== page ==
The Tragedy of Bobby Fischer

This piece of writing is a first draft. I am writing a treatise about some of my favorite successful people and the tragedy of their lives: this is one of them.


Many thought that this match would never happen. There were many disputes between the players and with the international chess federation over how much many would go to the players, where they would play, and how the venue would be arranged. The two opponents are the strongest players in the world, playing for the the two most powerful countries in the world: Fischer for the United States and Spassky for the USSR, competing to become the 1972 world chess champion.

Before this match, Fischer and Spassky had met at the chess board a handful of times in settings other than a world championship. The first time was in 1960: Fischer aged 17, Spassky 23. The two tied for first place in the tournament, both with 13.5 points, but in their game against each other, Fischer resigned after only 29 moves.

They met again three times in 1966, when Fischer lost again and managed to draw against Spassky twice. In 1970, the only other game they played against each other before the world championship in 1972, Spassky won again. Fischer, nonetheless, is here as the challenger to try again, though optimism seems unwarranted.

Fischer showed up to Reykjavik, Iceland up for game 1 (out of 24) on July 11, 1972. He resigned after 56 moves.

Game 2 never happened. Spassky showed up, but Fischer didn't. Two games into the match, and Bobby Fischer found himself significantly behind on the scoreboard. In this match, they are to play 24 games, receiving points based on the result of each game. For each game they win, they receive one point, and the loser receives zero. If the game is a draw, both players receive half a point. In this match, the first player to 12.5 points win. The score is 2–0, Spassky.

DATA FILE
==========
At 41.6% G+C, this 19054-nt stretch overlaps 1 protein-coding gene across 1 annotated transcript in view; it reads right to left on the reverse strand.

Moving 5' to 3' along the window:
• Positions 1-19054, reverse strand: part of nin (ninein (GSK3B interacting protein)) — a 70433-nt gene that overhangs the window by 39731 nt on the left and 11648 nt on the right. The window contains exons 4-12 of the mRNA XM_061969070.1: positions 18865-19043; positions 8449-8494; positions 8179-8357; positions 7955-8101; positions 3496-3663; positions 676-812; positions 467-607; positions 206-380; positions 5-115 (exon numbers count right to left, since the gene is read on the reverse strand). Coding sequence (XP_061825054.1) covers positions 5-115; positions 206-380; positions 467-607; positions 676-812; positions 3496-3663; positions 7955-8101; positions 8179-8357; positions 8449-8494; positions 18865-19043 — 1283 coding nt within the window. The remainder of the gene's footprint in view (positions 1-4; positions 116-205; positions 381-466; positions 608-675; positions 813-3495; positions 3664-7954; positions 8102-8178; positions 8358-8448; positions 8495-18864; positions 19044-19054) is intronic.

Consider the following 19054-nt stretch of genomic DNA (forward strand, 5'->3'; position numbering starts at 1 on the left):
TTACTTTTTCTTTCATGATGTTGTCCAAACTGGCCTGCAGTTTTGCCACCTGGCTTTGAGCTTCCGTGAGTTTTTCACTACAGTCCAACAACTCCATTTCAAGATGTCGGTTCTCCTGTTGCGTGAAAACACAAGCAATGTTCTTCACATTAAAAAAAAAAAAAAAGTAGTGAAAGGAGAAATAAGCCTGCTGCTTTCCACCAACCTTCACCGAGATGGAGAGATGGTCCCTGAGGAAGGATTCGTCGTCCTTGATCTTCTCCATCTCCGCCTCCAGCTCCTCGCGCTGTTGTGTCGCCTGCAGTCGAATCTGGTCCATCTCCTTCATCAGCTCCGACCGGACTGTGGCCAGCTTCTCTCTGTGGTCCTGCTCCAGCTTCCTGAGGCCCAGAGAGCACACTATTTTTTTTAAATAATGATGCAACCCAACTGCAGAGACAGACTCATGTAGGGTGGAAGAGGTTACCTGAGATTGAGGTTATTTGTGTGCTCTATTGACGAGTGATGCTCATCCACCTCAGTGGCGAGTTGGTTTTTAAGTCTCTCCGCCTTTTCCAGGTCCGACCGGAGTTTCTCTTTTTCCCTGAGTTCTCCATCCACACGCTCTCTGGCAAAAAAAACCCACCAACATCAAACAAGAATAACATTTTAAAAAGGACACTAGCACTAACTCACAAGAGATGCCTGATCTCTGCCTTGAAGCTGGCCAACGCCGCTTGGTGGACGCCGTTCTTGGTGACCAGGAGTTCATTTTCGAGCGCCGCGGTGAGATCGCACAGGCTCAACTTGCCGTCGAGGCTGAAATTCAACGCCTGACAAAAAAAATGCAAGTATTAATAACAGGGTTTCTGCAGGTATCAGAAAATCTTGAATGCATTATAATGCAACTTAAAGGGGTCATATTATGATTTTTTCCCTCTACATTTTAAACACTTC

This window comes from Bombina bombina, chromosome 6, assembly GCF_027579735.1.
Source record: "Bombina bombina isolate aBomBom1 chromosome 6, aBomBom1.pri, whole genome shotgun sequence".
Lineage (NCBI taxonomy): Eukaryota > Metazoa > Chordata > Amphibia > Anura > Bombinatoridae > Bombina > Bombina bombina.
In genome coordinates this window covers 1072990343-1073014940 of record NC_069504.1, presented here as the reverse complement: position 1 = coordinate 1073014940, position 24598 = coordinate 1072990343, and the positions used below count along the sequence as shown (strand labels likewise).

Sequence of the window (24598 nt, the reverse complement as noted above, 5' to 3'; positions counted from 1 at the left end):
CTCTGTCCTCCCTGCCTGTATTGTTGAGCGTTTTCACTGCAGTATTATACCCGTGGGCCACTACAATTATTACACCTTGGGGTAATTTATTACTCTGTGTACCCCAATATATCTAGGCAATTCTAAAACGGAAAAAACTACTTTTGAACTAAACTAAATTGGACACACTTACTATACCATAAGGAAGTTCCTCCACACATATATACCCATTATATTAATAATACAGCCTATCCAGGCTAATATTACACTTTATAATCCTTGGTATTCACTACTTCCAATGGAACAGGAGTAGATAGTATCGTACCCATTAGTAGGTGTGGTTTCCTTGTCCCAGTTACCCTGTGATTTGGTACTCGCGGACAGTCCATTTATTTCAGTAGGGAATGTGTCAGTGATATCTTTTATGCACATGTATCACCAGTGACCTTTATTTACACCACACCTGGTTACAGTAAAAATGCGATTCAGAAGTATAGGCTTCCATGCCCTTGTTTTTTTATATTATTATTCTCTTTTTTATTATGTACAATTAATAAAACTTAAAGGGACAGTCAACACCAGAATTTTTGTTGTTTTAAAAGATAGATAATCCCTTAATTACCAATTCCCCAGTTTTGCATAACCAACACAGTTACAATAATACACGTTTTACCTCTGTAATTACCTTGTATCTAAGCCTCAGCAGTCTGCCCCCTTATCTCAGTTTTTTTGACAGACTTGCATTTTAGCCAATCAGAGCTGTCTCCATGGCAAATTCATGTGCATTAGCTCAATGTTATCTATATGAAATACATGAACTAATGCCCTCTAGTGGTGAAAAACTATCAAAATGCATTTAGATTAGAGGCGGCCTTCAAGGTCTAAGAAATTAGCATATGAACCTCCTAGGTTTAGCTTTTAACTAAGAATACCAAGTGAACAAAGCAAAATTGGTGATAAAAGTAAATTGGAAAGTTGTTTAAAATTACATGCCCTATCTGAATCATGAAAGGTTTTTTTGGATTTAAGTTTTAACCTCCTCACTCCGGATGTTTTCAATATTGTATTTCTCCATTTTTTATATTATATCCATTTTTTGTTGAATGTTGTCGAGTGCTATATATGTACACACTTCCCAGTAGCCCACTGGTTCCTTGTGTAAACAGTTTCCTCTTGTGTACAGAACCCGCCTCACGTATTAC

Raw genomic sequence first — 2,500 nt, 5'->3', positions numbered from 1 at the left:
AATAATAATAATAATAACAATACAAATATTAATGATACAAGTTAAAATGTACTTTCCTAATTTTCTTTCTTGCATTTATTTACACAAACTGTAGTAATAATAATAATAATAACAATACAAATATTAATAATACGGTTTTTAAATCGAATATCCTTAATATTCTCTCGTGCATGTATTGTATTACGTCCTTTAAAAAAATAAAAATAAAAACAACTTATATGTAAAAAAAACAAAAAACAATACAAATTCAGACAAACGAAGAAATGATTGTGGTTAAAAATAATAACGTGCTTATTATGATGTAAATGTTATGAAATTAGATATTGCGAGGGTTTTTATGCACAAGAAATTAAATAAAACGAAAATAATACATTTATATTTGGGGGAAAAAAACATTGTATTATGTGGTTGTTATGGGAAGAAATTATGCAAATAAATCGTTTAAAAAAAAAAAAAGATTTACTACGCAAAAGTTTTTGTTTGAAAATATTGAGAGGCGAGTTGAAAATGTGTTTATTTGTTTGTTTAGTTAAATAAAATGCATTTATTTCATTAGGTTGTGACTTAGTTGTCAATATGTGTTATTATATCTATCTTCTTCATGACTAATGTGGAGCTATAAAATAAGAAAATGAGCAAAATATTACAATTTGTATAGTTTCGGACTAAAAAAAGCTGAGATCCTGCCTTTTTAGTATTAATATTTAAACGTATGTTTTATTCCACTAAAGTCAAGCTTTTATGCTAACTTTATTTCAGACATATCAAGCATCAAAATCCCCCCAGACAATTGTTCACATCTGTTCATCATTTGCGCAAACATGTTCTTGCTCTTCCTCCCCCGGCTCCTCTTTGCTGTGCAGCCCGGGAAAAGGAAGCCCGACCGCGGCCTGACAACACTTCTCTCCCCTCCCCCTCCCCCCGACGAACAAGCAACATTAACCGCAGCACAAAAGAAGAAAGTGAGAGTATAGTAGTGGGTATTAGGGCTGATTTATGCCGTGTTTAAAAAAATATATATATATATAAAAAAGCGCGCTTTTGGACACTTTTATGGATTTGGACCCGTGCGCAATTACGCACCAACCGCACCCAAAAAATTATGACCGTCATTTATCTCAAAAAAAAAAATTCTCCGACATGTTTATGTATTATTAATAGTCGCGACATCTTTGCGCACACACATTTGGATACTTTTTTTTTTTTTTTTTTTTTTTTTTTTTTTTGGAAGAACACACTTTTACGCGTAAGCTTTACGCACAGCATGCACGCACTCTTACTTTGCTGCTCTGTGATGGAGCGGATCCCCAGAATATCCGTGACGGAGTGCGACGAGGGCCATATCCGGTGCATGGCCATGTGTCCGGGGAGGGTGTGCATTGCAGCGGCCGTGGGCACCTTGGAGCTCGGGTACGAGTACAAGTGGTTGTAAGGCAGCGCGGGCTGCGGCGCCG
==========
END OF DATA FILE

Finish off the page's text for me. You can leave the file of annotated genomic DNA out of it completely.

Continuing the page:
Game 3 takes place in a room backstage, hidden away from the main venue because Fischer was angry about the television cameras in the playing hall—another complaint that seemed to show that Fischer did not want to play this match at all.

Fischer made his 61st move, moving his bishop to attack Spassky's king. The game could go on, but it's no use. Spassky resigned, and Fischer beat Spassky for the first time in his life.

After this point, Fischer was unstoppable. They drew in game 4, while Fischer took the lead by winning game 5 and playing a brilliant game 6. So much so, that Spassky stood up to applaud Fischer after the victory, which went down as one of the greatest games Fischer ever played. Spassky managed only to win once more in game 11, but after 21 games the match was decided. They did not need to play the remaining three games, as Fischer reached 12.5 points with a victory in game 21.

The kid from Brooklyn had beaten Boris Spassky, the best of the best from the Soviet chess machine. Along the way, he had also dominated the rest of the Soviet challengers, including former world champion Tigran Petrosian. He left no question after 1972 that he was the best chess player in the world, and for the first time since Paul Morphy in the mid-1800s, the United States could claim the best chess player in the world as truly their own.


More than chess, this match was a clear battle between two competing ideologies during the midst of the Cold War. This was apparent to everyone on both sides of the board, except for one: Bobby Fischer. He thought nothing of the fact that Henry Kissinger called him before the game to urge him to play the match instead of holding out. He only cared about beating the opponent in front of him.

Fischer was more than particular leading up to and during the match. It seemed like no stone went unturned in trying to make the match exactly how he wanted it. The arbiter, Lothar Schmid, had to pay attention to the style of the chess pieces, the chairs, the lights, the cameras in the arena, how close the crowd was to the board; everything must be right, otherwise, Bobby said he wouldn't play.

Leading up to the 1972 match, Fischer seemed to be in complete isolation. According to a 60 Minutes interview he did with Mike Wallace, he had "no advisors, no coaches, no manager." [1] He had not spoken to the small amount of family he had for years. The film from that interview showed him carrying around a red book containing all the games of Boris Spassky —Fischer's one companion. It seems that the only thing that mattered, or even existed, was chess.